What's the Difference Between a Bank and a Credit Union?

What's the difference between a bank and a credit union? Which one should you pick for your financial needs?

At first glance, banks and credit unions seem similar. They offer checking and savings accounts. They have ATMs, debit cards and checkbooks. They issue CDs and offer money-market accounts, and typically, both will issue auto loans and home mortgage loans, as well.

But dig deeper, and the differences are stark.

A bank is a for-profit corporation. Many, but not all, are publicly traded on the stock market. One of its primary aims is to turn a profit for its stockholders. It judges activities based on what's profitable for the company, and what's not. It spends money on advertising, lobbying and assessing risks.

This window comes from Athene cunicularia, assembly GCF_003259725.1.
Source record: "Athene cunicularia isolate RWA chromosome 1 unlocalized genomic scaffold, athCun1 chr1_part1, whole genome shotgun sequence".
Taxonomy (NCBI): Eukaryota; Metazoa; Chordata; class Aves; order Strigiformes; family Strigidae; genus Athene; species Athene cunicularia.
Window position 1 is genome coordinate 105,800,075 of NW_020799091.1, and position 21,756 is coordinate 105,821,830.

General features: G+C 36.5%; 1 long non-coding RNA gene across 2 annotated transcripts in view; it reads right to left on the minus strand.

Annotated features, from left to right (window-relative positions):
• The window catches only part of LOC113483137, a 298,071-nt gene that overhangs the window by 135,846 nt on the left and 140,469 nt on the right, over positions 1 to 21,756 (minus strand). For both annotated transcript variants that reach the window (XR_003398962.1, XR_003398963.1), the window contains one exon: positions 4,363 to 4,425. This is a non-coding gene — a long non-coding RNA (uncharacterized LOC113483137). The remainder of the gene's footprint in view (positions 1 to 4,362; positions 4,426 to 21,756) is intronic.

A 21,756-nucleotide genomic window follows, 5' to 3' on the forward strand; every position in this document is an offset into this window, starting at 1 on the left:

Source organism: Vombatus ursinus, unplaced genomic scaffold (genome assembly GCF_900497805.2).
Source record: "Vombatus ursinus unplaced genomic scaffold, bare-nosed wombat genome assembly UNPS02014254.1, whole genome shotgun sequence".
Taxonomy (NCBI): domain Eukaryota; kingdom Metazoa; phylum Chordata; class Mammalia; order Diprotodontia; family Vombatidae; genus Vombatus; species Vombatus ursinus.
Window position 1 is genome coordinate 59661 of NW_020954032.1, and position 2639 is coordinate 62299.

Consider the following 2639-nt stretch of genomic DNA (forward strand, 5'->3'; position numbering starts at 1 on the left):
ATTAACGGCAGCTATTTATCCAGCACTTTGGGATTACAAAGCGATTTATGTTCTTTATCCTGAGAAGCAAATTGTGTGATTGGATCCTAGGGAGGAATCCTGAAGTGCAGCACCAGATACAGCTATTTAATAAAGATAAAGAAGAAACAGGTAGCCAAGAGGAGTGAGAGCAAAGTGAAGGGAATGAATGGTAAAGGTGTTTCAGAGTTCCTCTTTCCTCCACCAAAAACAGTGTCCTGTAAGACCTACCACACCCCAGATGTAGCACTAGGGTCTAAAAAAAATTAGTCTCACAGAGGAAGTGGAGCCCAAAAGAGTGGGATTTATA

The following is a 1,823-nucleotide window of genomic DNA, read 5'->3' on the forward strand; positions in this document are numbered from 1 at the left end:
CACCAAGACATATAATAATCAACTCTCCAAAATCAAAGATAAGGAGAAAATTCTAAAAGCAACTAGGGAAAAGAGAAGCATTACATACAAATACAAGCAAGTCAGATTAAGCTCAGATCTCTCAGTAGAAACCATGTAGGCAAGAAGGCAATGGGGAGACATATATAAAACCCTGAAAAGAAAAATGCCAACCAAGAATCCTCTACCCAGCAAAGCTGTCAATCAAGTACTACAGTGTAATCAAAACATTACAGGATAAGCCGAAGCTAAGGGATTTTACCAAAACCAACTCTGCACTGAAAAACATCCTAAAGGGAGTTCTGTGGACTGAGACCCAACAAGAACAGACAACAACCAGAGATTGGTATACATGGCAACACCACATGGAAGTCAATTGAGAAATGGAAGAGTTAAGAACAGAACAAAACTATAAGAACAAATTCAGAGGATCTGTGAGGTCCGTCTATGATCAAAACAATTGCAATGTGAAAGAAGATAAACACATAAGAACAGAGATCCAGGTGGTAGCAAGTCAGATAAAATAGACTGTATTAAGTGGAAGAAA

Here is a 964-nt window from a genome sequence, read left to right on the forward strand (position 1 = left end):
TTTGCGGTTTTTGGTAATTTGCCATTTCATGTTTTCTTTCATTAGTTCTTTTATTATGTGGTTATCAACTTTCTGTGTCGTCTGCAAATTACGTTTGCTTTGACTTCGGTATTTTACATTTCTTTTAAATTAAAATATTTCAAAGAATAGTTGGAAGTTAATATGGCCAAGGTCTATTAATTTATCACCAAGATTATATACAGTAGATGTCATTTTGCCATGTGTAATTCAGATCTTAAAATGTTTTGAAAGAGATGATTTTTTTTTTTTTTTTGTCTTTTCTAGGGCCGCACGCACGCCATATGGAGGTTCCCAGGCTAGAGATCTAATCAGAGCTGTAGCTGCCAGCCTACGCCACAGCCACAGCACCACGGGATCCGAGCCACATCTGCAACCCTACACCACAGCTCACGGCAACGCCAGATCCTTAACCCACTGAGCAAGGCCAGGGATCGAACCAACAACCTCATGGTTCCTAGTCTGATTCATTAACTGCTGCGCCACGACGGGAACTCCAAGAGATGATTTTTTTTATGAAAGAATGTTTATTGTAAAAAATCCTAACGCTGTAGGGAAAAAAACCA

A credit union is a non-profit organization. Its primary goal is to serve its members, not its stockholders. If it generates excess money, it returns this to its members in the form of dividends. In most cases, any member of the credit union can campaign to serve on its Board of Directors. 

Deposits at all federal credit unions, just like federal banks, are insured and backed by the full faith and credit of the U.S. government.

Typically, fees and loan rates at credit unions are lower. Many people turn to credit unions to avoid ATM fees, checking account fees, and other nickle-and-diming treatment they receive from some banks.

However, services at credit unions may also be more limited. Some credit unions don't offer business accounts, for example. 

Which should you choose? If a credit union offers the services you need, you'll typically enjoy lower fees by choosing that route. However, check out the specific offerings of the branches and businesses in your area, to find the one that's right for you.